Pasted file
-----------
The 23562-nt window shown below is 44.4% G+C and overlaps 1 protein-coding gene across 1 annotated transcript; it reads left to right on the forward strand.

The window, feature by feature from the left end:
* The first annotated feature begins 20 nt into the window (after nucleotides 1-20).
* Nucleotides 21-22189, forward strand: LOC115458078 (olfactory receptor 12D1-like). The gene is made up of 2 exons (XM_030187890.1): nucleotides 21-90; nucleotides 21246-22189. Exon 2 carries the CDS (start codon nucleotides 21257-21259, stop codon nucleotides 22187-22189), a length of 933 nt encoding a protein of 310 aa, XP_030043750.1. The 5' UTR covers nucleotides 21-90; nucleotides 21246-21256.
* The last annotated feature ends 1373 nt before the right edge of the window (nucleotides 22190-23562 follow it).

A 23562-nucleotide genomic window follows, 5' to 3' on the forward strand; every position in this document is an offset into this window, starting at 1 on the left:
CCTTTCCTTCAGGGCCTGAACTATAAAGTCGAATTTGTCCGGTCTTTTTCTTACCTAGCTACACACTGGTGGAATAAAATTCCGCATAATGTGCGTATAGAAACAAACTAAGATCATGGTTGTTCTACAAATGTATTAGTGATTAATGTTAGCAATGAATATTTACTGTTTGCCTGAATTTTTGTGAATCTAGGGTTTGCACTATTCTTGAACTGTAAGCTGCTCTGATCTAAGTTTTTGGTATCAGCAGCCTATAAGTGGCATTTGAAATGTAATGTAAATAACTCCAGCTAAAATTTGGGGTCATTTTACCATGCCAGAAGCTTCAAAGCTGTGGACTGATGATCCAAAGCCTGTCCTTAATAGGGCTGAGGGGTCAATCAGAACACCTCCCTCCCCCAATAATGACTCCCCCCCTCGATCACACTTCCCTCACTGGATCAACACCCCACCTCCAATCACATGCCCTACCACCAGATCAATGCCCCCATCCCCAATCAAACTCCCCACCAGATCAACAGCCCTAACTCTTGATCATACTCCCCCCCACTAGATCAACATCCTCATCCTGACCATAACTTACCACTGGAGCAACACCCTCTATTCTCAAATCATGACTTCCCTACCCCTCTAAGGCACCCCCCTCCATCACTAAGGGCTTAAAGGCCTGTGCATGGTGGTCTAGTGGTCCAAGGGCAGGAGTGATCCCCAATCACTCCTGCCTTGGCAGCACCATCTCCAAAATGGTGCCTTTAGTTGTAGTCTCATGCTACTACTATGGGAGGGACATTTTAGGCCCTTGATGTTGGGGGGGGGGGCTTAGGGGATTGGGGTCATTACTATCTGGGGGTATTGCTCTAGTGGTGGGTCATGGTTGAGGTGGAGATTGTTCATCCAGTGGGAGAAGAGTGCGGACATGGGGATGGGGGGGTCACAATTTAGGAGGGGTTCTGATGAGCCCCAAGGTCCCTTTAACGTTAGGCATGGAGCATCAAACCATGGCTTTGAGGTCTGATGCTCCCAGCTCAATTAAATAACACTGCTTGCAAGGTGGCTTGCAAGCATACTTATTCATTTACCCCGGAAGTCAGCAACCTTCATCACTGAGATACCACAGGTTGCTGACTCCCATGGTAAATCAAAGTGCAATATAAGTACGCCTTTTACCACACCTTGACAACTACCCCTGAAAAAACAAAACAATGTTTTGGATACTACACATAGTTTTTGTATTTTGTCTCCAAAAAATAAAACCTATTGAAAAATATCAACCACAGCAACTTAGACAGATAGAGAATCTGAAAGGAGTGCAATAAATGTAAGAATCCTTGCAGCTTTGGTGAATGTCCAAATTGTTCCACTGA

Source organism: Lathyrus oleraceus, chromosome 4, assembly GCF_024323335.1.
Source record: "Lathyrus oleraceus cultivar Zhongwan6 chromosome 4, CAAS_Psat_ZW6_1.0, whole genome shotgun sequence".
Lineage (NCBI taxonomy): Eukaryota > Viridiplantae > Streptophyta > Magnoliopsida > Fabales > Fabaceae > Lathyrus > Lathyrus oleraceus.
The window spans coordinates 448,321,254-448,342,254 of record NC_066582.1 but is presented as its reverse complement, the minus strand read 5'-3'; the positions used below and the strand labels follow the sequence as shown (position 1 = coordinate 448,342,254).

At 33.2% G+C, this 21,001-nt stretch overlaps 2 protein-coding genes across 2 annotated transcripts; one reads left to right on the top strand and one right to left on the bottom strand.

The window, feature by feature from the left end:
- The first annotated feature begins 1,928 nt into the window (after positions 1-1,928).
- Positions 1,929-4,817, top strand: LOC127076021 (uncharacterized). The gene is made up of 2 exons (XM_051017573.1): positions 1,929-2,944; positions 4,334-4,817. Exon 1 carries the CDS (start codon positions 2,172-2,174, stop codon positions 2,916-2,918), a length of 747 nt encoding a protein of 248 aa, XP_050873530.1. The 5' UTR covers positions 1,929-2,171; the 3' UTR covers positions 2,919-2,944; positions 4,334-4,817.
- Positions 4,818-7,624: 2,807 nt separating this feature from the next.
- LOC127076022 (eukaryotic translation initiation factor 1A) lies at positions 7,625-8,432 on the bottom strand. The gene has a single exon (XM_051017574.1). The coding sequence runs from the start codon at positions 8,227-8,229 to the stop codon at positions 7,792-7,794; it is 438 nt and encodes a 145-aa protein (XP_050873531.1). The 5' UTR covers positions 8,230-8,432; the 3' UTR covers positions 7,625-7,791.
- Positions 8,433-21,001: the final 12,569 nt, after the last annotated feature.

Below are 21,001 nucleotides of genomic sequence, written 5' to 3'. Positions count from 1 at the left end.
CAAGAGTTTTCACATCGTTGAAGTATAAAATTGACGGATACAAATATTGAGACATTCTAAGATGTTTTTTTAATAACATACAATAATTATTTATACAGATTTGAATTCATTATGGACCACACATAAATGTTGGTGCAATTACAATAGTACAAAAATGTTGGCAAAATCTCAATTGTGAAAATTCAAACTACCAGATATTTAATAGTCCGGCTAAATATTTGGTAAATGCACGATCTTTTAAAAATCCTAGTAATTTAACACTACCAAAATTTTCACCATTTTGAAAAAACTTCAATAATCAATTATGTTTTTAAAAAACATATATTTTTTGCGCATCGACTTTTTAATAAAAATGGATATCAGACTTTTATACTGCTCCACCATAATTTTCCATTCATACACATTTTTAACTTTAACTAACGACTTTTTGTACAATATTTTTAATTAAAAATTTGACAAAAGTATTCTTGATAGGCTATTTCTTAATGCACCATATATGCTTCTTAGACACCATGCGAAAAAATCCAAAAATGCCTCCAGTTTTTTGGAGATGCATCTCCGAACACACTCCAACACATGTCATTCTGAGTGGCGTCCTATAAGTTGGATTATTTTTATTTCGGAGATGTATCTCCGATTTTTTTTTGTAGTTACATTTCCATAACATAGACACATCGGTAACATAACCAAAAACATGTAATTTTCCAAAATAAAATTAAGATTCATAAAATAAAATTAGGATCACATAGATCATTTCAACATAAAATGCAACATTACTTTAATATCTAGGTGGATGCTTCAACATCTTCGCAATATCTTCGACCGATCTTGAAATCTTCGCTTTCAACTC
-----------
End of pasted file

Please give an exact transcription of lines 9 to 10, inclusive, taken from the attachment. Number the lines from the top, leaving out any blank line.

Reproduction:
Source record: "Lathyrus oleraceus cultivar Zhongwan6 chromosome 4, CAAS_Psat_ZW6_1.0, whole genome shotgun sequence".
Lineage (NCBI taxonomy): Eukaryota > Viridiplantae > Streptophyta > Magnoliopsida > Fabales > Fabaceae > Lathyrus > Lathyrus oleraceus.